It isn’t my job to determine what’s right for President Obama to do in the Middle-East. It is my job to interpret U.S. policy changes and capitalize on them. By walking away from Saudi Arabia, President Obama opened the window to something we may not like economically. We think there is a thirty-percent chance Saudi Arabia will start pricing its oil in currency other than U.S. dollars.

If that happens, the price of oil in the U.S. will increase. Our currency would decline, due to less demand for dollars to buy oil, and it would cause all commodities to go up. The CRB Index (a basket of commodities) was around 450 in 2008. It is now at 280. We think there is a good chance its correction is over, as well. Buying Exxon/Royal Dutch is a great way to protect your account.

Gold is a big asset beneficiary, if Saudi Arabia changes its oil pricing. Most of us remember how much gold values increased during the oil embargos in 1973 through 1981. What pushed us to buy gold this quarter was another event during the last week of December: The euro member-countries’ economic summit was a miserable failure.

The euro crisis has been on the back burner for two-and-a-half years. We think Euro Angst will return in 2014. For the euro to be a stable currency, Germany must share its money with the rest of the European Union. In return, the other euro countries must accept economic oversight, dictated basically by Germany. During those two-and-a-half years, we have heard the member-countries will comply. A week ago, they refused. 

We think this failure means money will leave the euro and head elsewhere. As a result, the European Central Bank (ECB) will have to print more. (At the end of this report, a chart shows the relationship between gold and the ECB balance sheet.) 

Some of the money will find its way to the U.S., and benefit our dollar (assuming Saudi Arabia doesn’t pull the plug). We think a good chunk will go into gold, which is why we bought Royal Gold the first week of 2014. Because Royal Gold is down 60% from its highs two years ago, it qualifies under our system. When a stock declines 60% and we buy it, we aren’t under any illusions it won’t go lower. We have followed this stock for nine months, and the mess in Euro Land initiated buying it this quarter.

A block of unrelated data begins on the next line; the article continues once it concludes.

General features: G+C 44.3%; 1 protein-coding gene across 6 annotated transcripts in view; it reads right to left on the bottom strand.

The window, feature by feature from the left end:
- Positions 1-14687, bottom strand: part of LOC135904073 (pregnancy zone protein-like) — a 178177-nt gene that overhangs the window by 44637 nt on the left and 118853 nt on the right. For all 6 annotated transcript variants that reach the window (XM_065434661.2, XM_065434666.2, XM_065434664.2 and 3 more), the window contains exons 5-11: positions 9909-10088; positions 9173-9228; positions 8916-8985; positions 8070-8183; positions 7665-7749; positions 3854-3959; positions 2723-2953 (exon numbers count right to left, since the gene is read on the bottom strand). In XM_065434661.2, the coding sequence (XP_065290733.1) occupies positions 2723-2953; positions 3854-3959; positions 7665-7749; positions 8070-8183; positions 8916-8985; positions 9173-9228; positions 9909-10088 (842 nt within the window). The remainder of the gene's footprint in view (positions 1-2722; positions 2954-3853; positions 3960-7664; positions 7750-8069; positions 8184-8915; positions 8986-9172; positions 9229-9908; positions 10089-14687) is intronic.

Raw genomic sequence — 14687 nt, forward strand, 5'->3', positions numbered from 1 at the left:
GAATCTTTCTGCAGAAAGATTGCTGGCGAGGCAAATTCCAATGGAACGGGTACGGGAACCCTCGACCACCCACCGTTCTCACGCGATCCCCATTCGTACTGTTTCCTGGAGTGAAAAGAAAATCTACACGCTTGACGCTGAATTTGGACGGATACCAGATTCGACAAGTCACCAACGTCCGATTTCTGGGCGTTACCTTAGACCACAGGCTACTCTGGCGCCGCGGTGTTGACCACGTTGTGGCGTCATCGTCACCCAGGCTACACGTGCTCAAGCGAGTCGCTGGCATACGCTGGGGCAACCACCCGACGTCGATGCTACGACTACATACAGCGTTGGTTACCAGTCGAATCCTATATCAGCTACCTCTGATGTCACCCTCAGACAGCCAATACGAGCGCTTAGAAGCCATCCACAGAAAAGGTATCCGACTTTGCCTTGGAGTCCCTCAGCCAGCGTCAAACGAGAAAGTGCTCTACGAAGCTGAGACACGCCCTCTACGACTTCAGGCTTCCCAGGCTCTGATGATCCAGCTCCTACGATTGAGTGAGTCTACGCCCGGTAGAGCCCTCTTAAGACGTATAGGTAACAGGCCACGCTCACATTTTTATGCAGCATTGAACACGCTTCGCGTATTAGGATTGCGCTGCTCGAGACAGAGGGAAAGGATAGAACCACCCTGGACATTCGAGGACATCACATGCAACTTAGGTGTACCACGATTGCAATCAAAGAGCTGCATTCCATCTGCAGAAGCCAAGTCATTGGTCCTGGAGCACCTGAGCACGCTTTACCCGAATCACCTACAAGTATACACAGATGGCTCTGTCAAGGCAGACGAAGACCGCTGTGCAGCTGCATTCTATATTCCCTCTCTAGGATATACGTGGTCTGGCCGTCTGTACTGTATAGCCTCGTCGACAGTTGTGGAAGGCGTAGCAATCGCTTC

Our move into oil and gold stocks is what Wall Street quants (quantitative analysts) call non- correlated investing. In laymen’s terms, if you own a basket of stocks, like we do, and they decline, gold and oil stocks usually will go the opposite direction. Hence, they are non-correlated. 

Last quarter, 2013, Exxon was up 16%. Royal Gold was down 7%. The S&P 500 was up 10%. Royal Gold was doing its job--going the opposite way of the general market. Exxon was not. What probably didn’t hurt, and likely helped Exxon’s performance, was after we bought the stock, Warren Buffett bought a $4 billion position in it. 

For three years, gold and oil stocks have been poor performers, compared to the rest of the stocks in the S&P 500. We think that will change over the next eighteen months, and it’s better bet to own these stocks, than to have cash. In essence, we are starting to hedge your portfolio’s gains by not owning what traditionally goes up, when the S&P 500 goes up. 

We can anticipate your next question: Why not sell everything and go to cash? The answer is, we still believe the valuations of what we own are still good, while the overall market’s valuation is ahead of itself. As long as the world’s central bankers are flooding us with money, the value of stuff will do better than cash. We anticipate this trend continuing. Hence, we are buying more stocks that sell stuff

As is our tradition in these year-end reports, we’ll ignore what worked out in 2013, and focus on problems stocks. We owned three at the end of 2013’s first quarter. Now there is just one: Maxwell Technologies. This stock will be problematic throughout 2014, and here’s why: At the beginning of 2013, Maxwell caught some salesmen cheating on how they reported sales. The cheating caused Maxwell to restate its earnings. We felt comfortable this was a painful non-event, and it was. 

The bigger problem is China. Maxwell sells ultracaps (ultracapacitors) to improve the performance of electric cars, trains, busses, windmills--anything needing sudden jolts of electricity. In the last five years, average sales have gained around 25% per year. This is outstanding. A lot of that growth came from sales to Chinese bus manufacturers, (diesel and electric) who received a subsidy from the Chinese government to sell busses that reduce pollution.

The Chinese government has no exposure in ultracaps and wants into the business. It has made prior overtures to Maxwell for a joint venture, in terms reminiscent of a Mafia shakedown: Make an offer they can’t refuse. Except Maxwell has.